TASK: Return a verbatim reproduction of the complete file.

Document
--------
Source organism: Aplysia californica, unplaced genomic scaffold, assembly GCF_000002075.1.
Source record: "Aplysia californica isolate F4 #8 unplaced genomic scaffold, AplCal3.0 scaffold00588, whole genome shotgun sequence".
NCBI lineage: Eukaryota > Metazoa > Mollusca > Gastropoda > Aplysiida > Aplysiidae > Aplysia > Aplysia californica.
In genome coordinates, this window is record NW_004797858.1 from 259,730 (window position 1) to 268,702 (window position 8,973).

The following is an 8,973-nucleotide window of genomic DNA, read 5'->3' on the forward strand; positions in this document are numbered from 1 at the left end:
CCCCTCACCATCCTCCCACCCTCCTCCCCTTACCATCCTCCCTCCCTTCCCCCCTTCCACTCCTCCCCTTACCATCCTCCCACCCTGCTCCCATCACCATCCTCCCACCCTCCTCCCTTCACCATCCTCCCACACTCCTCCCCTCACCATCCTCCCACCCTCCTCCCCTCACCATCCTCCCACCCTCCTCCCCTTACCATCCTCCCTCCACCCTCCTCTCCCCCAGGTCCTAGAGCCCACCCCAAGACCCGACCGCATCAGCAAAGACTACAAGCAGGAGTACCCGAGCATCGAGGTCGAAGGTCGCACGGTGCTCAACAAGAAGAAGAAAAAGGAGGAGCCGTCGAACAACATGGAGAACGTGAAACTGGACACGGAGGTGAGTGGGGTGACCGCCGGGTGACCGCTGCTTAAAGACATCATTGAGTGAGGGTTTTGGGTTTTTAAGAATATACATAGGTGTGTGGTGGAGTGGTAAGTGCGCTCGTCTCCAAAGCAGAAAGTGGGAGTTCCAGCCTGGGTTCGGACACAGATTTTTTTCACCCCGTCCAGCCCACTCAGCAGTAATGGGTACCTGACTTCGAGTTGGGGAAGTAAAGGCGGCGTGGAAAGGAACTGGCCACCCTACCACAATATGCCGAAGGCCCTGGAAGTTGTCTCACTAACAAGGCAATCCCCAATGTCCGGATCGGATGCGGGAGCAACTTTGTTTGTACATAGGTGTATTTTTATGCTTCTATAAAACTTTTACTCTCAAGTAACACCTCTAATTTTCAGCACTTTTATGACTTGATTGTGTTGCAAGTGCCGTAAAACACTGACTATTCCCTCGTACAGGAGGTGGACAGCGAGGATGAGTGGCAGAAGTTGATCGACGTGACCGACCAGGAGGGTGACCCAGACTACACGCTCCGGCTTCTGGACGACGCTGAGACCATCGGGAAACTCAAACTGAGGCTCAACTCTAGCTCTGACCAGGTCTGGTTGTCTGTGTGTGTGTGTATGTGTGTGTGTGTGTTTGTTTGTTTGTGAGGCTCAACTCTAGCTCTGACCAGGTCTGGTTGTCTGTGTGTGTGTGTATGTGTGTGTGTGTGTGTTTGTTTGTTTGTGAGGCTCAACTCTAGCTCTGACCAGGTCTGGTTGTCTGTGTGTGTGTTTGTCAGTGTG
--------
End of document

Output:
Source organism: Aplysia californica, unplaced genomic scaffold, assembly GCF_000002075.1.
Source record: "Aplysia californica isolate F4 #8 unplaced genomic scaffold, AplCal3.0 scaffold00588, whole genome shotgun sequence".
NCBI lineage: Eukaryota > Metazoa > Mollusca > Gastropoda > Aplysiida > Aplysiidae > Aplysia > Aplysia californica.
In genome coordinates, this window is record NW_004797858.1 from 259,730 (window position 1) to 268,702 (window position 8,973).

The following is an 8,973-nucleotide window of genomic DNA, read 5'->3' on the forward strand; positions in this document are numbered from 1 at the left end:
CCCCTCACCATCCTCCCACCCTCCTCCCCTTACCATCCTCCCTCCCTTCCCCCCTTCCACTCCTCCCCTTACCATCCTCCCACCCTGCTCCCATCACCATCCTCCCACCCTCCTCCCTTCACCATCCTCCCACACTCCTCCCCTCACCATCCTCCCACCCTCCTCCCCTCACCATCCTCCCACCCTCCTCCCCTTACCATCCTCCCTCCACCCTCCTCTCCCCCAGGTCCTAGAGCCCACCCCAAGACCCGACCGCATCAGCAAAGACTACAAGCAGGAGTACCCGAGCATCGAGGTCGAAGGTCGCACGGTGCTCAACAAGAAGAAGAAAAAGGAGGAGCCGTCGAACAACATGGAGAACGTGAAACTGGACACGGAGGTGAGTGGGGTGACCGCCGGGTGACCGCTGCTTAAAGACATCATTGAGTGAGGGTTTTGGGTTTTTAAGAATATACATAGGTGTGTGGTGGAGTGGTAAGTGCGCTCGTCTCCAAAGCAGAAAGTGGGAGTTCCAGCCTGGGTTCGGACACAGATTTTTTTCACCCCGTCCAGCCCACTCAGCAGTAATGGGTACCTGACTTCGAGTTGGGGAAGTAAAGGCGGCGTGGAAAGGAACTGGCCACCCTACCACAATATGCCGAAGGCCCTGGAAGTTGTCTCACTAACAAGGCAATCCCCAATGTCCGGATCGGATGCGGGAGCAACTTTGTTTGTACATAGGTGTATTTTTATGCTTCTATAAAACTTTTACTCTCAAGTAACACCTCTAATTTTCAGCACTTTTATGACTTGATTGTGTTGCAAGTGCCGTAAAACACTGACTATTCCCTCGTACAGGAGGTGGACAGCGAGGATGAGTGGCAGAAGTTGATCGACGTGACCGACCAGGAGGGTGACCCAGACTACACGCTCCGGCTTCTGGACGACGCTGAGACCATCGGGAAACTCAAACTGAGGCTCAACTCTAGCTCTGACCAGGTCTGGTTGTCTGTGTGTGTGTGTATGTGTGTGTGTGTGTTTGTTTGTTTGTGAGGCTCAACTCTAGCTCTGACCAGGTCTGGTTGTCTGTGTGTGTGTGTATGTGTGTGTGTGTGTGTTTGTTTGTTTGTGAGGCTCAACTCTAGCTCTGACCAGGTCTGGTTGTCTGTGTGTGTGTTTGTCAGTGTG